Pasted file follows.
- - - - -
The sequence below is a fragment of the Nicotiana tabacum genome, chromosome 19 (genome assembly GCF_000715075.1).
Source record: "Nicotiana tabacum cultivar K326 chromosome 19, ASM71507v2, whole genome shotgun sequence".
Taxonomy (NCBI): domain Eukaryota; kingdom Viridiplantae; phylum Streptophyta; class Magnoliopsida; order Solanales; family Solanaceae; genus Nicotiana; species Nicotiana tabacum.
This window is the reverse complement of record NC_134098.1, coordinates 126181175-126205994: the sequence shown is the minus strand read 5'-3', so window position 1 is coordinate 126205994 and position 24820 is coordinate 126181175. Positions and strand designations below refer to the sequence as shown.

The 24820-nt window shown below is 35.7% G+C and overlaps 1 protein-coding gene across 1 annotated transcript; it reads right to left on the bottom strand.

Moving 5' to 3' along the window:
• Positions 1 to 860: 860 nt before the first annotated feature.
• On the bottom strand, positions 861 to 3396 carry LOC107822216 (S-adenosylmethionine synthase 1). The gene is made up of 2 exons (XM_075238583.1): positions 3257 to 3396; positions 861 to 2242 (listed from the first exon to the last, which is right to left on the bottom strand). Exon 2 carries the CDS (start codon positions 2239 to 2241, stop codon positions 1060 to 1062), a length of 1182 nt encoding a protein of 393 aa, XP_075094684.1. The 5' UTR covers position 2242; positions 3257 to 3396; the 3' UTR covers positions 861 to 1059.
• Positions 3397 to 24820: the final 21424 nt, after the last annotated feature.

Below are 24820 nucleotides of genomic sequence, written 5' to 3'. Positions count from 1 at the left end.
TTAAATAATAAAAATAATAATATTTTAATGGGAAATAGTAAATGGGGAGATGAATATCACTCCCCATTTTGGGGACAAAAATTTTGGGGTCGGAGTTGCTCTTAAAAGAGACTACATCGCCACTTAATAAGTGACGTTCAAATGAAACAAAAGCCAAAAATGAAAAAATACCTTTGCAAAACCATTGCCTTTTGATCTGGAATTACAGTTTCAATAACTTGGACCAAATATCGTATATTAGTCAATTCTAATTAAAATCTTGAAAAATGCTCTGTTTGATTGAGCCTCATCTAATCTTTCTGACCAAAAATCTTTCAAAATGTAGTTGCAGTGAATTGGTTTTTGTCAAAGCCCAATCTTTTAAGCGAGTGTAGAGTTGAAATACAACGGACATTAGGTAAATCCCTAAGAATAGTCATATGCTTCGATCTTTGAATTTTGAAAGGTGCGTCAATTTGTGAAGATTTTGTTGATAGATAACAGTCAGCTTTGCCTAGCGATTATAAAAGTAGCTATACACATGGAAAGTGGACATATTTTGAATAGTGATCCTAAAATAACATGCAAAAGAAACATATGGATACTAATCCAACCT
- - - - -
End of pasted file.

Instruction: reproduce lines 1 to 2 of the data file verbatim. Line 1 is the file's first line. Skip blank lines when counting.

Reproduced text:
The sequence below is a fragment of the Nicotiana tabacum genome, chromosome 19 (genome assembly GCF_000715075.1).
Source record: "Nicotiana tabacum cultivar K326 chromosome 19, ASM71507v2, whole genome shotgun sequence".